Prepare to be utterly taken aback by Paul Fejos’ Lonesome, a little-known silent-talkie hybrid from 1928 that’s enjoyed a steadily building reputation among cinephiles since its rediscovery of sorts several decades ago. Imagine the virtuosic camerawork of Murnau, the devastatingly perceptive view of the human condition a la King Vidor, the energy and vitality in shooting and cutting of Vertov. It might sound like hyperbole, but Lonesome isn’t the product of golden age Hollywood enthusiasm run amok. This is the real deal — a stunning display of visual storytelling that you’ll wonder why hasn’t been touted alongside Man With a Movie Camera, Sunrise and The Crowd as a supreme achievement of both city symphony and intimate study of human isolation.
The film stars Glenn Tyron as Jim and Barbara Kent as Mary, two cogs in the massive industrial machine of New York City. They both live in small, dingy hotel rooms and both occupy monotonous, menial jobs — he as a factory worker and she as a switchboard operator. The film occupies dual tracks in these early moments, following both characters through their separate but quite similar routines, each bound to the constraints of the clock — a stunning montage sequence cuts back and forth between them with propulsive rhythm, with the face of a ticking clock superimposed over the image all the while.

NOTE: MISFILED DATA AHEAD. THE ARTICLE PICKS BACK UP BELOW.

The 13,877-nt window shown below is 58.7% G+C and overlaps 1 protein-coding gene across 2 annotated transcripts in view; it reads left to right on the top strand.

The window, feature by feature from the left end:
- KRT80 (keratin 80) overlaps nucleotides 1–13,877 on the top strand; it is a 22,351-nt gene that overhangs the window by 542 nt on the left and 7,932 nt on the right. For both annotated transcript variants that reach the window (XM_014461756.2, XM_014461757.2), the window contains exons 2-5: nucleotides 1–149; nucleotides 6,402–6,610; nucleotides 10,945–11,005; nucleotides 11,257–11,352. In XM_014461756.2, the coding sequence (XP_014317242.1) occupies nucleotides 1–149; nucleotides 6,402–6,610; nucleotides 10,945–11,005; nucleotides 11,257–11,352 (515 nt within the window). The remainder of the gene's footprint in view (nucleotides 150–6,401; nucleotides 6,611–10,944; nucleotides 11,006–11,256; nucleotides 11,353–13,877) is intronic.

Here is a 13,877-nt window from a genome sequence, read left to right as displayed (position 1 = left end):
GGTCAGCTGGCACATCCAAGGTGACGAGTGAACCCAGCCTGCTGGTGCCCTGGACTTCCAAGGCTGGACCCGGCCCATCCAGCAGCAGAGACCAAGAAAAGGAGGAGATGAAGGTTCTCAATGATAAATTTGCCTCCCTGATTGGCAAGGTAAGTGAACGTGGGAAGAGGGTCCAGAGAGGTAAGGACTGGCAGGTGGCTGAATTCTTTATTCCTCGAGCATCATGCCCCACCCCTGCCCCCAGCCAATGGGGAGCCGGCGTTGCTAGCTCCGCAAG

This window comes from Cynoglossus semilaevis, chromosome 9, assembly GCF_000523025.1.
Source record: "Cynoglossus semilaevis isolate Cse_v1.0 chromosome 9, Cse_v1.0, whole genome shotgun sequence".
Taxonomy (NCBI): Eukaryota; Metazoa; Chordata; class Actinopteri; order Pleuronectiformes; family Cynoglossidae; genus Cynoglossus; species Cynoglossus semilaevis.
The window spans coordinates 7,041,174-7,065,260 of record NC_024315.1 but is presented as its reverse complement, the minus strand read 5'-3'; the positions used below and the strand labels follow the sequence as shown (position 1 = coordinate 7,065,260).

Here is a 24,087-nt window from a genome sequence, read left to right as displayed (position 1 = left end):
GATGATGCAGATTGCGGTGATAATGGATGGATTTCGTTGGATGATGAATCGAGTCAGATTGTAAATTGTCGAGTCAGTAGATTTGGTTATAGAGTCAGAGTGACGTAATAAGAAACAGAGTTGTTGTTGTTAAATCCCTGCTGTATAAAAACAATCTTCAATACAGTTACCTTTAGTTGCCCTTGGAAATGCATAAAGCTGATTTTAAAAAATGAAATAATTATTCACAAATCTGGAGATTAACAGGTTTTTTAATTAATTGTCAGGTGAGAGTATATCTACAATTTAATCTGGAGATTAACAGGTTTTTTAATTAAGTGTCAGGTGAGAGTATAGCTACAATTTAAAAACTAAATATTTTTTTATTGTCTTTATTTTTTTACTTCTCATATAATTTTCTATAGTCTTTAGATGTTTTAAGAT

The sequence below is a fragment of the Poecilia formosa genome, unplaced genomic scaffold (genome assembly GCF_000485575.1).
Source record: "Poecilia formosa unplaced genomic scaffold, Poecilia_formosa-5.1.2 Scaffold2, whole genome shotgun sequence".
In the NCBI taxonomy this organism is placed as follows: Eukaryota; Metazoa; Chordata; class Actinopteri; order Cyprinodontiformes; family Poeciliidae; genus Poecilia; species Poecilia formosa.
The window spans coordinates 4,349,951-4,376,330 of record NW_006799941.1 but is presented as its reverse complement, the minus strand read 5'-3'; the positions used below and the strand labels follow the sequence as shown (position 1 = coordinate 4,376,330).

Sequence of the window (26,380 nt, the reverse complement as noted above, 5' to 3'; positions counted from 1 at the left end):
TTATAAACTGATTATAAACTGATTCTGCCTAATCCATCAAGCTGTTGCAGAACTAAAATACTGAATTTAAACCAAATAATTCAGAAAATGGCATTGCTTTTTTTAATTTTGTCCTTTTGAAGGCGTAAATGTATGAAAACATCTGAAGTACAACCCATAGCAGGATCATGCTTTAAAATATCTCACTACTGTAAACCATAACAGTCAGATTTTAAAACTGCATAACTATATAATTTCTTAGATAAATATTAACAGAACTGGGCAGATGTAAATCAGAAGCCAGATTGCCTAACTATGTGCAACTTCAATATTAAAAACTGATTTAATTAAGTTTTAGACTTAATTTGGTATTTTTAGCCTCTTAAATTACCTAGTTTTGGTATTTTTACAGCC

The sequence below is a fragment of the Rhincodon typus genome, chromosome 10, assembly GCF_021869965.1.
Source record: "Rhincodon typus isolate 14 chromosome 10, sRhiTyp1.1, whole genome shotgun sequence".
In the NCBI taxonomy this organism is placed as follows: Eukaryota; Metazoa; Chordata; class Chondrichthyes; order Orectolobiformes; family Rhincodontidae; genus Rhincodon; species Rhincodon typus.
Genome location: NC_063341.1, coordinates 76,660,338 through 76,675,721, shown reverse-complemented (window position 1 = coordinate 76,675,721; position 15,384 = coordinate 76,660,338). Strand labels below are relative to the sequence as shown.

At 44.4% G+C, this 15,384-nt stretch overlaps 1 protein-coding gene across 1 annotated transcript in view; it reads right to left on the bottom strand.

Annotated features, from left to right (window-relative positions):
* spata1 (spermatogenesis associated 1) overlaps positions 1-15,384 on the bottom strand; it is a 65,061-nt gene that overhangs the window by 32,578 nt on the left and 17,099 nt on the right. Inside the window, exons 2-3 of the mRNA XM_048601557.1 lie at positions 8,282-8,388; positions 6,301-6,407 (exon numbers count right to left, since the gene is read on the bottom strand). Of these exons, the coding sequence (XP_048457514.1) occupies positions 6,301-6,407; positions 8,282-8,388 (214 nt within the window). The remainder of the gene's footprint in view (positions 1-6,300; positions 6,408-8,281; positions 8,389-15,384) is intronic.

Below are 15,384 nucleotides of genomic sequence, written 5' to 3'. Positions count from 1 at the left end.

Fortunately for both, it’s the Fourth of July holiday and work lets out early. But as each one sees coworkers pair up and head off for the day, both are confronted with their own pervasive loneliness. In their cramped dwellings, a magazine or a record might offer some temporary respite, but there’s no getting around their fundamental isolation.
Still, all is not lost. The allure of Coney Island entices Jim and Mary to the roller coasters and the beach, and once their paths do cross, their attraction is both swift and lovely. After both initially pretend to be wealthy country club types, the truth is revealed to relief on all sides. This section of the film is packed with scenes that are some of the finest in silent cinema. Just two examples: A rush through the overwhelming crowd, streamers and confetti enveloping the frame, Jim right on Mary’s heels as he struggles to maintain sight of her — sublime cinematic movement and vitality. Secondly: Color-tinted backdrop of the Coney Island spectacle, the lovers melting away from the madness into their own private world — a scene both technically experimental and purely romantic.